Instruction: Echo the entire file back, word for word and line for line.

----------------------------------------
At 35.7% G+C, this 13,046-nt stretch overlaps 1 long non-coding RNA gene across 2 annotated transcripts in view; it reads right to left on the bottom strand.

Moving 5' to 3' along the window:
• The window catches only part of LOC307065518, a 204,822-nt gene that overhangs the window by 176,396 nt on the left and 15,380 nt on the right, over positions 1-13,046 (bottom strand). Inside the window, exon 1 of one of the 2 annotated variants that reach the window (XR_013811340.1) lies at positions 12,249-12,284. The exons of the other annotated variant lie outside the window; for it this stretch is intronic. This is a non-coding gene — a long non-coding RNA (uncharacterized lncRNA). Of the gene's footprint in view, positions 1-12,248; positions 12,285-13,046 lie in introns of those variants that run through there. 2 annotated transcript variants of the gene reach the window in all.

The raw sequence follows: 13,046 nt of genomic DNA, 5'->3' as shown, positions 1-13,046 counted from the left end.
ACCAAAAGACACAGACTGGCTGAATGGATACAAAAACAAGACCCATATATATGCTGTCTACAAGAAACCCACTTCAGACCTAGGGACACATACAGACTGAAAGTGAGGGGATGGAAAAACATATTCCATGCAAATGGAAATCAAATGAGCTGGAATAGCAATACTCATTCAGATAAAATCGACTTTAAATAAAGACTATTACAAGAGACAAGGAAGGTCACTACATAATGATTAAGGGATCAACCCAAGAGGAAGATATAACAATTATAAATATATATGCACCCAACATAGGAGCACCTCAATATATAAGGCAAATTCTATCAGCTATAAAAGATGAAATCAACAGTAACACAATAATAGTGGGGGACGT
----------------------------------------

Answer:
At 35.7% G+C, this 13,046-nt stretch overlaps 1 long non-coding RNA gene across 2 annotated transcripts in view; it reads right to left on the bottom strand.

Moving 5' to 3' along the window:
• The window catches only part of LOC307065518, a 204,822-nt gene that overhangs the window by 176,396 nt on the left and 15,380 nt on the right, over positions 1-13,046 (bottom strand). Inside the window, exon 1 of one of the 2 annotated variants that reach the window (XR_013811340.1) lies at positions 12,249-12,284. The exons of the other annotated variant lie outside the window; for it this stretch is intronic. This is a non-coding gene — a long non-coding RNA (uncharacterized lncRNA). Of the gene's footprint in view, positions 1-12,248; positions 12,285-13,046 lie in introns of those variants that run through there. 2 annotated transcript variants of the gene reach the window in all.

The raw sequence follows: 13,046 nt of genomic DNA, 5'->3' as shown, positions 1-13,046 counted from the left end.
ACCAAAAGACACAGACTGGCTGAATGGATACAAAAACAAGACCCATATATATGCTGTCTACAAGAAACCCACTTCAGACCTAGGGACACATACAGACTGAAAGTGAGGGGATGGAAAAACATATTCCATGCAAATGGAAATCAAATGAGCTGGAATAGCAATACTCATTCAGATAAAATCGACTTTAAATAAAGACTATTACAAGAGACAAGGAAGGTCACTACATAATGATTAAGGGATCAACCCAAGAGGAAGATATAACAATTATAAATATATATGCACCCAACATAGGAGCACCTCAATATATAAGGCAAATTCTATCAGCTATAAAAGATGAAATCAACAGTAACACAATAATAGTGGGGGACGT